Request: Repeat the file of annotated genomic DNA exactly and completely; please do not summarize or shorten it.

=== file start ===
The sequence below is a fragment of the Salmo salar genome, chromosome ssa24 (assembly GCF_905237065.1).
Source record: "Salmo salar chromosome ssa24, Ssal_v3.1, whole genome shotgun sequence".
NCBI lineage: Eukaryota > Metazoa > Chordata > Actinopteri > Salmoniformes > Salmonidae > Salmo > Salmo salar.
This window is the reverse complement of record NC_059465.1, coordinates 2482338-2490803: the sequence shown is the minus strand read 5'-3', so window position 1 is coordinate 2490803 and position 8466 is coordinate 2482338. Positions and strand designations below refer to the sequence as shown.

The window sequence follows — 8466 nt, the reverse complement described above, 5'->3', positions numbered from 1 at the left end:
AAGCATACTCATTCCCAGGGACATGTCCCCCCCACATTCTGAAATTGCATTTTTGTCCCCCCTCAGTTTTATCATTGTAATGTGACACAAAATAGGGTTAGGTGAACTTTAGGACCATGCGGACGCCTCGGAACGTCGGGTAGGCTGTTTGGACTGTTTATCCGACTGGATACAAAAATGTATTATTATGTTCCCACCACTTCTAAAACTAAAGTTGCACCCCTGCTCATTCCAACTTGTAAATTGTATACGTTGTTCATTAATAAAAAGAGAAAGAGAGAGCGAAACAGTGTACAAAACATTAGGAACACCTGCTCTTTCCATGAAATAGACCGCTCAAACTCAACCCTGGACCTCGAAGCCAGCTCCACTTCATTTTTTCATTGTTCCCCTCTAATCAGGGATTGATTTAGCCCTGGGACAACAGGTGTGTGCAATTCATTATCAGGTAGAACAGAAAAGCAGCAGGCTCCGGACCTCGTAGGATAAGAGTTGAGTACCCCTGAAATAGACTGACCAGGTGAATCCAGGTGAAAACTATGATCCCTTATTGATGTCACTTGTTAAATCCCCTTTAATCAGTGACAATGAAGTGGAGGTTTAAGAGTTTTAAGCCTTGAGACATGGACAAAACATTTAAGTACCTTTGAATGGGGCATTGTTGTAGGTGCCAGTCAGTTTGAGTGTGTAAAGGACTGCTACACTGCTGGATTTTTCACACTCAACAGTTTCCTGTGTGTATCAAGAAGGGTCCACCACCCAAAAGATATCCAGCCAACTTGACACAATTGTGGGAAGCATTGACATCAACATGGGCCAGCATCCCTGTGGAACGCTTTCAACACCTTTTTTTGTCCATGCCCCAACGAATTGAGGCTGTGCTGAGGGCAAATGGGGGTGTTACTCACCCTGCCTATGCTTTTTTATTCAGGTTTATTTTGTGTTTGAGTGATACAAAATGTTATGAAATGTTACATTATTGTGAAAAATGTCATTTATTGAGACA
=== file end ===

The sequence below is a fragment of the Salmo salar genome, chromosome ssa24 (assembly GCF_905237065.1).
Source record: "Salmo salar chromosome ssa24, Ssal_v3.1, whole genome shotgun sequence".
NCBI lineage: Eukaryota > Metazoa > Chordata > Actinopteri > Salmoniformes > Salmonidae > Salmo > Salmo salar.
This window is the reverse complement of record NC_059465.1, coordinates 2482338-2490803: the sequence shown is the minus strand read 5'-3', so window position 1 is coordinate 2490803 and position 8466 is coordinate 2482338. Positions and strand designations below refer to the sequence as shown.

The window sequence follows — 8466 nt, the reverse complement described above, 5'->3', positions numbered from 1 at the left end:
AAGCATACTCATTCCCAGGGACATGTCCCCCCCACATTCTGAAATTGCATTTTTGTCCCCCCTCAGTTTTATCATTGTAATGTGACACAAAATAGGGTTAGGTGAACTTTAGGACCATGCGGACGCCTCGGAACGTCGGGTAGGCTGTTTGGACTGTTTATCCGACTGGATACAAAAATGTATTATTATGTTCCCACCACTTCTAAAACTAAAGTTGCACCCCTGCTCATTCCAACTTGTAAATTGTATACGTTGTTCATTAATAAAAAGAGAAAGAGAGAGCGAAACAGTGTACAAAACATTAGGAACACCTGCTCTTTCCATGAAATAGACCGCTCAAACTCAACCCTGGACCTCGAAGCCAGCTCCACTTCATTTTTTCATTGTTCCCCTCTAATCAGGGATTGATTTAGCCCTGGGACAACAGGTGTGTGCAATTCATTATCAGGTAGAACAGAAAAGCAGCAGGCTCCGGACCTCGTAGGATAAGAGTTGAGTACCCCTGAAATAGACTGACCAGGTGAATCCAGGTGAAAACTATGATCCCTTATTGATGTCACTTGTTAAATCCCCTTTAATCAGTGACAATGAAGTGGAGGTTTAAGAGTTTTAAGCCTTGAGACATGGACAAAACATTTAAGTACCTTTGAATGGGGCATTGTTGTAGGTGCCAGTCAGTTTGAGTGTGTAAAGGACTGCTACACTGCTGGATTTTTCACACTCAACAGTTTCCTGTGTGTATCAAGAAGGGTCCACCACCCAAAAGATATCCAGCCAACTTGACACAATTGTGGGAAGCATTGACATCAACATGGGCCAGCATCCCTGTGGAACGCTTTCAACACCTTTTTTTGTCCATGCCCCAACGAATTGAGGCTGTGCTGAGGGCAAATGGGGGTGTTACTCACCCTGCCTATGCTTTTTTATTCAGGTTTATTTTGTGTTTGAGTGATACAAAATGTTATGAAATGTTACATTATTGTGAAAAATGTCATTTATTGAGACA